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Victim’s Assistance and Survivor Protection Act (VASPA)—Protection for Victims


The Victim’s Assistance and Survivor Protection Act amended the Sexual Assault Survivor Protection Act of 2015 to provide greater protection to victims. As of January 1, 2024, this law extends to victims of stalking and cyber-harassment who do not fall under existing domestic violence laws due to the absence of a particular relationship with the offender. The law still allows victims of sexual offenses to obtain a protective order. The law can be found at N.J.S.A. 2C:14-13 et seq.

What is a protective order?

Protective orders aim to ensure the safety of victims of a sexual offense, stalking, or cyber-harassment. A protective order is a court order that forbids an offender from having any contact with a victim. Contact includes in-person, written, electronic, telephonic, or through third parties. The offender is barred from contacting the victim’s family, household members, employer, or co-workers, and prohibited from entering the victim’s home, school, or job.

A protective order also prohibits an offender from committing any future offense against the victim. The protective order tells the offender that they cannot stalk (keep an eye on) or follow the victim. The offender may not threaten to stalk or follow the victim. The offender may not harass the victim in person or online by contacting them through social media or other ways online.

A protective order is a two-step process. First, a temporary protective order is granted. Second, a hearing or trial is held approximately 10 days later to determine if a final protective order should be entered to provide the victim with permanent protection from abuse. More information about how to get a protective order is described below.

Who can get a protective order?

A protective order is like a domestic violence restraining order, except the victim does not need to have a relationship with the offender. A protective order extends beyond traditional familial or dating relationships. This law allows a victim to get a protective order even if the victim and offender were strangers, neighbors, or co-workers. If the offender is a stranger, the victim will need to give the court some identifying information so the court can serve the order (make sure the person receives the legal document) on the offender.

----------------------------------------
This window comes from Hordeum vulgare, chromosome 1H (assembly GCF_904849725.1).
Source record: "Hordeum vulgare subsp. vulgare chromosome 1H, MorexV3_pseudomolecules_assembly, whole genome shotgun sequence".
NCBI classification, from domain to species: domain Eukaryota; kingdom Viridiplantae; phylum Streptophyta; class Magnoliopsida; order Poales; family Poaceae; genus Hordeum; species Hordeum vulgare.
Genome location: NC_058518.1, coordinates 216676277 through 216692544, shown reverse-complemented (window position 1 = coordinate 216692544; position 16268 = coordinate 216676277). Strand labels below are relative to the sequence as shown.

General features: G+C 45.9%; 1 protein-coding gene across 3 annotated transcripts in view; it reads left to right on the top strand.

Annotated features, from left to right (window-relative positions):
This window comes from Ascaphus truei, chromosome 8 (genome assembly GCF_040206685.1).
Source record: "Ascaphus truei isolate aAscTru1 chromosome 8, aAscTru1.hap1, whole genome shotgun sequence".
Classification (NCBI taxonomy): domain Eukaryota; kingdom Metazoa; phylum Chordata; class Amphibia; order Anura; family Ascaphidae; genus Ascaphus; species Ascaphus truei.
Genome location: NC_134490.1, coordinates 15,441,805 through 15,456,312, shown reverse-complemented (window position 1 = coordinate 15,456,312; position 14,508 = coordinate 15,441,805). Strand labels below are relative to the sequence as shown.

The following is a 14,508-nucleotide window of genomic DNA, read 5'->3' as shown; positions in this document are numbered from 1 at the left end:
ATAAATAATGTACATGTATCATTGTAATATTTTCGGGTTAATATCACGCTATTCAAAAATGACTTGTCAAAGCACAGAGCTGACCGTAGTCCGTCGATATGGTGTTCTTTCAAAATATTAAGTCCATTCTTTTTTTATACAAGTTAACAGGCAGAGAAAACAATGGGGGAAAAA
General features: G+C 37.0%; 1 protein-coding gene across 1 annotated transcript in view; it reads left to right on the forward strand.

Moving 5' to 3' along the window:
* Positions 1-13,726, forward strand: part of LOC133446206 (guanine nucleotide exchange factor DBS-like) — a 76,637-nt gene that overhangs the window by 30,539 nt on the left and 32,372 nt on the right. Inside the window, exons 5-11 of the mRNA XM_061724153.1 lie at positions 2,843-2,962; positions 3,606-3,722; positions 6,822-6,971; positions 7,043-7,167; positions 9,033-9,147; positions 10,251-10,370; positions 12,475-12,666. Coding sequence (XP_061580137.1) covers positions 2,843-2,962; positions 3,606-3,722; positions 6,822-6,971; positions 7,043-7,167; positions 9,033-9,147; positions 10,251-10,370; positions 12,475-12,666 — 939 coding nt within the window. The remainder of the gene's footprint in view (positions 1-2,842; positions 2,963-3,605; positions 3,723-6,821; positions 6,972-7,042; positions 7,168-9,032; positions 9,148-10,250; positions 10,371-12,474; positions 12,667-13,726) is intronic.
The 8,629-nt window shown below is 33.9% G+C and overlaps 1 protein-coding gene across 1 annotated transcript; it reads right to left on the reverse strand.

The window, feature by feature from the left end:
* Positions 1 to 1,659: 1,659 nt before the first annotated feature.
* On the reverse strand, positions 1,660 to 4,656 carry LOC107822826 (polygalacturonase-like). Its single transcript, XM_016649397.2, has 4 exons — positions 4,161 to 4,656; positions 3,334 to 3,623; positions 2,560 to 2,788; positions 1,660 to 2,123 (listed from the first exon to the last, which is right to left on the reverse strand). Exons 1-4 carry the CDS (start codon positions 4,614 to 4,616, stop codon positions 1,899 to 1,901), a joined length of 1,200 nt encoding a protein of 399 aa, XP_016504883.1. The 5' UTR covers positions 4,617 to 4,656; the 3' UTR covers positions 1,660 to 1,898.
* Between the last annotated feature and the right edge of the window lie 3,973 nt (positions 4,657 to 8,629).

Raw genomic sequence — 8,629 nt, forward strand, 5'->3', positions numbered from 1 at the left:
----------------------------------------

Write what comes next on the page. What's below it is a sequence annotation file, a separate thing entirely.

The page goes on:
Victims under the age of 18 or those with a developmental disability must have their parent or guardian file the protective order on their behalf. Protective orders cannot be filed against offenders under the age of 18. Any offense committed by a minor offender can be reported to the police.

The court should enter a protective order when it is likely that the order will protect the safety and well-being of a victim.

Victims who are eligible for a domestic violence restraining order cannot concurrently obtain a protective order. If the offender who committed the offense meets the criteria for a domestic violence restraining order—such as being a current or former spouse, having a child in common, dating, or having previously lived together—the victim should file a domestic violence restraining order instead of a protective order. The level of protection provided by the court is the same regardless of whether a protective order or domestic violence restraining order is entered.

What is a sexual offense?

A sexual offense can be one of the three following crimes: sexual penetration, criminal sexual contact, or lewdness. Even attempted touching, exposure, or penetration are covered under this law.

Criminal sexual contact includes intentional touching of the victim’s intimate parts by the offender (or by the victim at the offender’s instruction), whether directly or through clothing. The purpose of the touching must be to degrade or humiliate the victim or for the sexual excitement of the offender. Intimate parts include sexual organs, the genital or anal area, inner thigh, groin, buttock, or breast.